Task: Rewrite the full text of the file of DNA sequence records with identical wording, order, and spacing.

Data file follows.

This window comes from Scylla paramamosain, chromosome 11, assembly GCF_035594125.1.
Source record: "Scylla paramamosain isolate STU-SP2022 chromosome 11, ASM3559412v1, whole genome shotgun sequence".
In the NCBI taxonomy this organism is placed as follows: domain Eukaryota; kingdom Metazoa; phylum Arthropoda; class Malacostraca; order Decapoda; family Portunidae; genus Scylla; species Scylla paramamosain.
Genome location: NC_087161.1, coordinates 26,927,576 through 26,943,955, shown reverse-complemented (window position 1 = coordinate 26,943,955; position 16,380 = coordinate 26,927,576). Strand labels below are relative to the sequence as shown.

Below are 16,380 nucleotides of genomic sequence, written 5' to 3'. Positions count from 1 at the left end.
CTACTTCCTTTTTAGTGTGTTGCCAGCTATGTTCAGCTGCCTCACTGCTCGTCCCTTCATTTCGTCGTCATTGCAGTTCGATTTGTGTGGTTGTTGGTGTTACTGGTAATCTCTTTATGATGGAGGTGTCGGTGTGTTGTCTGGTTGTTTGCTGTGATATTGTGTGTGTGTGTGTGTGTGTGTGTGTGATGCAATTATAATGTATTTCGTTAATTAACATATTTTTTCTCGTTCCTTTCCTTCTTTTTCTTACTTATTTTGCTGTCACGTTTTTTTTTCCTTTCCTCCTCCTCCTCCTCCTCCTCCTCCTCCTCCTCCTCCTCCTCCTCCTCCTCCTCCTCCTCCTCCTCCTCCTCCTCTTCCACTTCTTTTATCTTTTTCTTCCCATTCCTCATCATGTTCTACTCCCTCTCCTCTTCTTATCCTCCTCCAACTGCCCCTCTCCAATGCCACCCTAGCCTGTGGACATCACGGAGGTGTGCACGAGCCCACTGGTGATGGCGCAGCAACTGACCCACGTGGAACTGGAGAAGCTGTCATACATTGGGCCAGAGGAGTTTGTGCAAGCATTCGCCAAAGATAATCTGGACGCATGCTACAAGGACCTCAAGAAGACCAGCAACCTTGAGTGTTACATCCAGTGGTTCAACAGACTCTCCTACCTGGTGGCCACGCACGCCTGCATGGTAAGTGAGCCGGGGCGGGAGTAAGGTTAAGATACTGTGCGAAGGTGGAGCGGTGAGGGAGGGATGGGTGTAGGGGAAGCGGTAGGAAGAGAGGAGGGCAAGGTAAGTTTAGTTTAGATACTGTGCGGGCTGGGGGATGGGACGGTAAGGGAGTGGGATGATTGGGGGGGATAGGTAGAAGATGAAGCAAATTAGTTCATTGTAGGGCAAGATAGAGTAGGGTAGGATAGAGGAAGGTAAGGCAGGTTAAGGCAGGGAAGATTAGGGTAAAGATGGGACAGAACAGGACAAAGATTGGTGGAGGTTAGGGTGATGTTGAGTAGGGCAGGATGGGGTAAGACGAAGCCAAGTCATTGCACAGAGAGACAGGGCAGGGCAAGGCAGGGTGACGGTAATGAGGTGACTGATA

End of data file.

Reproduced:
This window comes from Scylla paramamosain, chromosome 11, assembly GCF_035594125.1.
Source record: "Scylla paramamosain isolate STU-SP2022 chromosome 11, ASM3559412v1, whole genome shotgun sequence".
In the NCBI taxonomy this organism is placed as follows: domain Eukaryota; kingdom Metazoa; phylum Arthropoda; class Malacostraca; order Decapoda; family Portunidae; genus Scylla; species Scylla paramamosain.
Genome location: NC_087161.1, coordinates 26,927,576 through 26,943,955, shown reverse-complemented (window position 1 = coordinate 26,943,955; position 16,380 = coordinate 26,927,576). Strand labels below are relative to the sequence as shown.

Below are 16,380 nucleotides of genomic sequence, written 5' to 3'. Positions count from 1 at the left end.
CTACTTCCTTTTTAGTGTGTTGCCAGCTATGTTCAGCTGCCTCACTGCTCGTCCCTTCATTTCGTCGTCATTGCAGTTCGATTTGTGTGGTTGTTGGTGTTACTGGTAATCTCTTTATGATGGAGGTGTCGGTGTGTTGTCTGGTTGTTTGCTGTGATATTGTGTGTGTGTGTGTGTGTGTGTGTGTGATGCAATTATAATGTATTTCGTTAATTAACATATTTTTTCTCGTTCCTTTCCTTCTTTTTCTTACTTATTTTGCTGTCACGTTTTTTTTTCCTTTCCTCCTCCTCCTCCTCCTCCTCCTCCTCCTCCTCCTCCTCCTCCTCCTCCTCCTCCTCCTCCTCCTCCTCCTCCTCTTCCACTTCTTTTATCTTTTTCTTCCCATTCCTCATCATGTTCTACTCCCTCTCCTCTTCTTATCCTCCTCCAACTGCCCCTCTCCAATGCCACCCTAGCCTGTGGACATCACGGAGGTGTGCACGAGCCCACTGGTGATGGCGCAGCAACTGACCCACGTGGAACTGGAGAAGCTGTCATACATTGGGCCAGAGGAGTTTGTGCAAGCATTCGCCAAAGATAATCTGGACGCATGCTACAAGGACCTCAAGAAGACCAGCAACCTTGAGTGTTACATCCAGTGGTTCAACAGACTCTCCTACCTGGTGGCCACGCACGCCTGCATGGTAAGTGAGCCGGGGCGGGAGTAAGGTTAAGATACTGTGCGAAGGTGGAGCGGTGAGGGAGGGATGGGTGTAGGGGAAGCGGTAGGAAGAGAGGAGGGCAAGGTAAGTTTAGTTTAGATACTGTGCGGGCTGGGGGATGGGACGGTAAGGGAGTGGGATGATTGGGGGGGATAGGTAGAAGATGAAGCAAATTAGTTCATTGTAGGGCAAGATAGAGTAGGGTAGGATAGAGGAAGGTAAGGCAGGTTAAGGCAGGGAAGATTAGGGTAAAGATGGGACAGAACAGGACAAAGATTGGTGGAGGTTAGGGTGATGTTGAGTAGGGCAGGATGGGGTAAGACGAAGCCAAGTCATTGCACAGAGAGACAGGGCAGGGCAAGGCAGGGTGACGGTAATGAGGTGACTGATA